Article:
Initial glitches and unexpected inconsistencies are unavoidable in the early stage of a large, multi-centre trial. Adaptive modifications of the trial’s protocol and operational procedures to ensure its smooth running are therefore imperative. We started a large pragmatic, multi-centre, assessor-blinded, 25-week trial to investigate the optimal first- and second-line treatments for untreated episodes of nonpsychotic major depression in 2010 [Strategic Use of New generation antidepressants for Depression, abbreviated SUN(^_^)D] and would like to herein report an examination of the trial’s feasibility and adherence among the first 100 participants.
We examined the participants’ characteristics, the treatments that were allocated and received during each step of the trial, and the quality of the outcome assessments among the first 100 patients enrolled in the SUN(^_^)D trial.
Of the 2,743 first-visit patients who visited the two collaborating centres between December 2010 and July 2011, 382 were judged as potentially eligible, and 100 of these patients provided written informed consent. These patients represented the whole spectrum of mild to very severe depression. Of the 93 patients who had reached Week 3 of the study by the end of July 2011, one withdrew consent for both the treatment and the assessment, and eight withdrew consent for the treatment only. Altogether, the primary outcomes were successfully assessed in 90 (96.8%) of the patients at Week 3. Of the 72 patients who had reached Week 9, three withdrew consent for the treatment, but 70 were successfully interviewed (97.2%). Of the 32 patients who had reached Week 25, 29 (90.5%) were successfully followed up. The inter-rater reliability of the assessments of the primary outcomes was nearly perfect and their successful blinding was confirmed. Minor modifications and clarifications to the protocol were deemed necessary.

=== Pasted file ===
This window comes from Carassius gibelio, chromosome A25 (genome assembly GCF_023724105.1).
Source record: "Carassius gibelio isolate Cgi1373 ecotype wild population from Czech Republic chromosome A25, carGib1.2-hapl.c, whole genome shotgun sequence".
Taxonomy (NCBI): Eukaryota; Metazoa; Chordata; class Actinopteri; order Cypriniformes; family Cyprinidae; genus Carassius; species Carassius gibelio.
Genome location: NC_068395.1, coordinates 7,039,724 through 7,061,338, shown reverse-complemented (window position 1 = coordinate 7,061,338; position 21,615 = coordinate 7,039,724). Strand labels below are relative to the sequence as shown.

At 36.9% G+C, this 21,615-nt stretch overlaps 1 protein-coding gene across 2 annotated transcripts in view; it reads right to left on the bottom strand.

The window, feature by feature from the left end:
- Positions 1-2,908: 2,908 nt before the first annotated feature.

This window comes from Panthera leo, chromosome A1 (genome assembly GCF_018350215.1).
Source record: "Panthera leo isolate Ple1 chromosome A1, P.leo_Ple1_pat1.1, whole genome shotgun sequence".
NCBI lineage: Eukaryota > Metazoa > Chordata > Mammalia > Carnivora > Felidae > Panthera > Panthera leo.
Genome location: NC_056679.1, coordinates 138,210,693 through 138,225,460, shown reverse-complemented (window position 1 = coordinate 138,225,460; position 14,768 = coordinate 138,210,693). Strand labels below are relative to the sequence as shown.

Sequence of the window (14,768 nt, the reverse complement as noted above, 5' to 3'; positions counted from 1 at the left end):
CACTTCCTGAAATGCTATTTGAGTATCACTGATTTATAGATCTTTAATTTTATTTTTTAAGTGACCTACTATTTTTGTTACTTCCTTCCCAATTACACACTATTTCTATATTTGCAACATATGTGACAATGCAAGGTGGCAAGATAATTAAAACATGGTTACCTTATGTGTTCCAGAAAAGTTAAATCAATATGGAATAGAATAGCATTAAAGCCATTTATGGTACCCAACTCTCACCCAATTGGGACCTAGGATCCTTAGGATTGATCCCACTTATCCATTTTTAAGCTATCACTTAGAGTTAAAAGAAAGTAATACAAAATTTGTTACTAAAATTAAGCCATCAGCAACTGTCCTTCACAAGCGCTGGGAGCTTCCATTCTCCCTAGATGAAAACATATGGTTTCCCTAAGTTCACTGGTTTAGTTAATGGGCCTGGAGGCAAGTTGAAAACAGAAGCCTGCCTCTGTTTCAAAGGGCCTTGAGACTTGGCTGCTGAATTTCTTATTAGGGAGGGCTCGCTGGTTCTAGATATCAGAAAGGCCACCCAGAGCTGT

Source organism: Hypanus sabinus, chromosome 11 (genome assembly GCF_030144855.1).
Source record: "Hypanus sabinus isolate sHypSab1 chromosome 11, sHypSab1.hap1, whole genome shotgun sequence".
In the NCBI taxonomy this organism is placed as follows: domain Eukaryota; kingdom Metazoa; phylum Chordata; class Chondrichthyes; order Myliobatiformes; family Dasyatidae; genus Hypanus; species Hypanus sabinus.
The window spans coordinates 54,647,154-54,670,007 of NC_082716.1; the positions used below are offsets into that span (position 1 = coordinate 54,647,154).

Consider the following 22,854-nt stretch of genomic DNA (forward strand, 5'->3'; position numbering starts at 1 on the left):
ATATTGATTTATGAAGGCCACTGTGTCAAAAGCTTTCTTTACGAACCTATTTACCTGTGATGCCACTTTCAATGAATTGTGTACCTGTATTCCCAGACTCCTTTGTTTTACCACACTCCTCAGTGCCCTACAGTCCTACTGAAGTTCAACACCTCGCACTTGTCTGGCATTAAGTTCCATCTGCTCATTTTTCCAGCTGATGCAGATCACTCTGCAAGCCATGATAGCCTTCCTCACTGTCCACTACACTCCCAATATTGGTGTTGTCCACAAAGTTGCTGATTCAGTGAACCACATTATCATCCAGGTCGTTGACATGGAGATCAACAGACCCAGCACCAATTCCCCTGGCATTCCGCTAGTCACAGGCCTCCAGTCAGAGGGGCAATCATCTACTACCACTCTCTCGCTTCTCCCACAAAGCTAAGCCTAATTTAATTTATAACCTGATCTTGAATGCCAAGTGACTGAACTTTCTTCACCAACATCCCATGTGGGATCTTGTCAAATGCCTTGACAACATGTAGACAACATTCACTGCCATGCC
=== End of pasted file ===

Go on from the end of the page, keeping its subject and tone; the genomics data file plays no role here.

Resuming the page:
Given the satisfactory feasibility and adherence to the study protocol and the minor modifications that were necessary, we conclude that the data obtained from the first 100 patients can be safely included in the main study. We now intend to accelerate the study by recruiting more collaborating centres and clinics/hospitals.
ClinicalTrials.gov identifier: NCT01109693